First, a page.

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A goal without a goal

When nothing has to mean anything, it feels like there are no limits. Would it be fun to run to the top of Arlington Heights? Would it be unbearable? Would I have to walk? How steep would it be, really? I used to look up at Gray Street from Pleasant Street, if I were ever running in that direction, and think to myself, “Nope.” From the bottom, Gray Street looks like a straight shot to the sky. You can’t see the top; you can barely see the top of the first huge rise (and there are three, of which the first is the smallest). Even in times of peak fitness, hills that steep used to scare me. On the many occasions that I’ve gone running in my parents’ neighborhood, in nearby Belmont, I’ve avoided Arlington Heights like it was Mordor. Heart rate cap or no heart rate cap, I have never been fit enough to approach those hills with anything resembling calm. It wasn’t that I was calm about them this time, either; they are objectively scary, and I knew there was no way they wouldn’t be challenging to climb. The feeling-in-chief, though, was one of curiosity. How was this going to go?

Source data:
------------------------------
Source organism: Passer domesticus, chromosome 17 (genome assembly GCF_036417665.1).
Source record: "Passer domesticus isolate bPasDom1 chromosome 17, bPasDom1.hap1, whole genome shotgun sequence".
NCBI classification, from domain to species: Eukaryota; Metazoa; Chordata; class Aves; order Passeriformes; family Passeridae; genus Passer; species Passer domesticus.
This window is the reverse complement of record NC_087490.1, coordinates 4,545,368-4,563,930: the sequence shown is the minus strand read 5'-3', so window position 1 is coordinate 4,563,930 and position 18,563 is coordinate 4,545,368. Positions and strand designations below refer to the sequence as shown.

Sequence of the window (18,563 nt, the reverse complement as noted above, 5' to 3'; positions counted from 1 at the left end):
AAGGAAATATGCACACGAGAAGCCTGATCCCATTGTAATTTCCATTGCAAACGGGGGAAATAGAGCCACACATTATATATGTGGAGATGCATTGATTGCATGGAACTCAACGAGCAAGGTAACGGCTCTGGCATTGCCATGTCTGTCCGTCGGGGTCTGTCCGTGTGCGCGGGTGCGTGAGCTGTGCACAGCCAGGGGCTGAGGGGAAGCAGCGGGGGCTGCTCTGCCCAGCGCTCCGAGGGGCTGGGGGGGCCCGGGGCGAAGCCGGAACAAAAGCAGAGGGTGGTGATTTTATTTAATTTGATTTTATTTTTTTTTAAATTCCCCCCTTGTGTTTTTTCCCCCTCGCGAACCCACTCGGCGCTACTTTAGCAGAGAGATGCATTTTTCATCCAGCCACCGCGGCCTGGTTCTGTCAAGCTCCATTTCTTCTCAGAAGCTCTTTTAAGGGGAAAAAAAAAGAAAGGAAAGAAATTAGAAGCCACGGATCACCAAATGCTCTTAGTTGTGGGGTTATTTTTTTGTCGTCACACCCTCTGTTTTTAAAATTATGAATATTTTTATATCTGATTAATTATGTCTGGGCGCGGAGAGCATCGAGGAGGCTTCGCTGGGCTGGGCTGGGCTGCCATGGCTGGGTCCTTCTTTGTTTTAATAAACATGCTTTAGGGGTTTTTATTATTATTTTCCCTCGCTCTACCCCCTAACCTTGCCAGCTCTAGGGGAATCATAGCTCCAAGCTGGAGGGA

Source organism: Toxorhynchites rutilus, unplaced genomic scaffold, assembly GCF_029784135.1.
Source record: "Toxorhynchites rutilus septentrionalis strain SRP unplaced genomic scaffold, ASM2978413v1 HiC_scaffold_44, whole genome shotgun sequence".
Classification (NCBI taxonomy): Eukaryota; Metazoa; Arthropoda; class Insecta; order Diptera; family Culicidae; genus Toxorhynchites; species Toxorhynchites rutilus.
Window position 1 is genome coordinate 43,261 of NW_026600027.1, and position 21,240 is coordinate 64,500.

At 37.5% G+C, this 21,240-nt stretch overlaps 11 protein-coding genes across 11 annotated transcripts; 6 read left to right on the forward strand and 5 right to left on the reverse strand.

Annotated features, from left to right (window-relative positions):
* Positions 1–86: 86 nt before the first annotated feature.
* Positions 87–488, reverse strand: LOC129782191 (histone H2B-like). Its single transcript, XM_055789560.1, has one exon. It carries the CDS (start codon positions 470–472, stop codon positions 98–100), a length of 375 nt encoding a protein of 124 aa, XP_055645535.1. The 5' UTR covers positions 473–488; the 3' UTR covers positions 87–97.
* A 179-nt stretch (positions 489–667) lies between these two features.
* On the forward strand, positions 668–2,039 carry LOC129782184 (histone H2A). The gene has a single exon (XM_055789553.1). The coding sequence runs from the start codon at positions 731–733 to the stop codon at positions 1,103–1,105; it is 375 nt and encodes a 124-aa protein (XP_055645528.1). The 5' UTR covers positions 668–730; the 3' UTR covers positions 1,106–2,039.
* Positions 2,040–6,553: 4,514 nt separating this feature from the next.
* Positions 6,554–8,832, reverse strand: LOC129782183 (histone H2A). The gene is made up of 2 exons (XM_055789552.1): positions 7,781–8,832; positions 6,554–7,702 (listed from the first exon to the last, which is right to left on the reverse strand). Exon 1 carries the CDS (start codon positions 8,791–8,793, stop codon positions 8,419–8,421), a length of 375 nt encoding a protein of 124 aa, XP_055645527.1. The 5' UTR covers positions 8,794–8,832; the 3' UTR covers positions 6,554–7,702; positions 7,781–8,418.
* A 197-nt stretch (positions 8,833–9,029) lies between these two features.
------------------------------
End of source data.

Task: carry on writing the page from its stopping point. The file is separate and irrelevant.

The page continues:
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You nailed it. I said so.

My run coach asked me to guest-host today’s episode of her podcast, the Morning Mantra. This is her conduit to her athletes and to everyone who relies on her in some way for support, courage, love, and affirmation. She records it every day, which is nothing short of amazing. Recording yourself is really hard and triggering and cringe-inducing, and even on a technical level it takes some skill (note that you can hear the difference between my sound quality and hers when they’re spliced side by side), but she makes it seem easy. And though she is a really good run coach, and though most of her audience is composed of athletes, her podcast isn’t about running. As she likes to say, even the running we do isn’t really about the running. It’s about a need for something that’s usually much, much deeper.

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Letting my lizard brain drive the bus

The thing about racing a 5K is that it’s terrifying for a control freak like me. If I feel like I’m in control, I’m probably being too conservative. If I feel comfortable at any point, I’m probably not going fast enough. When I got to the start line on Super Sunday to race the 5K instead of the much more approachable 5-miler, I was about to test whether I really had what it took to let go and not grab on again.

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The Caganer: may help, um, clear some things out

My coach named this month’s key workout “The Caganer,” which my autocorrect already hates no matter how many times I assure it that yes, this is what I meant. A Caganer, according to Wikipedia, is “a figurine depicted in the act of defecation appearing in nativity scenes in Catalonia and neighboring areas with Catalan culture.” That’s right: the workout is named after shitting your pants at Christmas.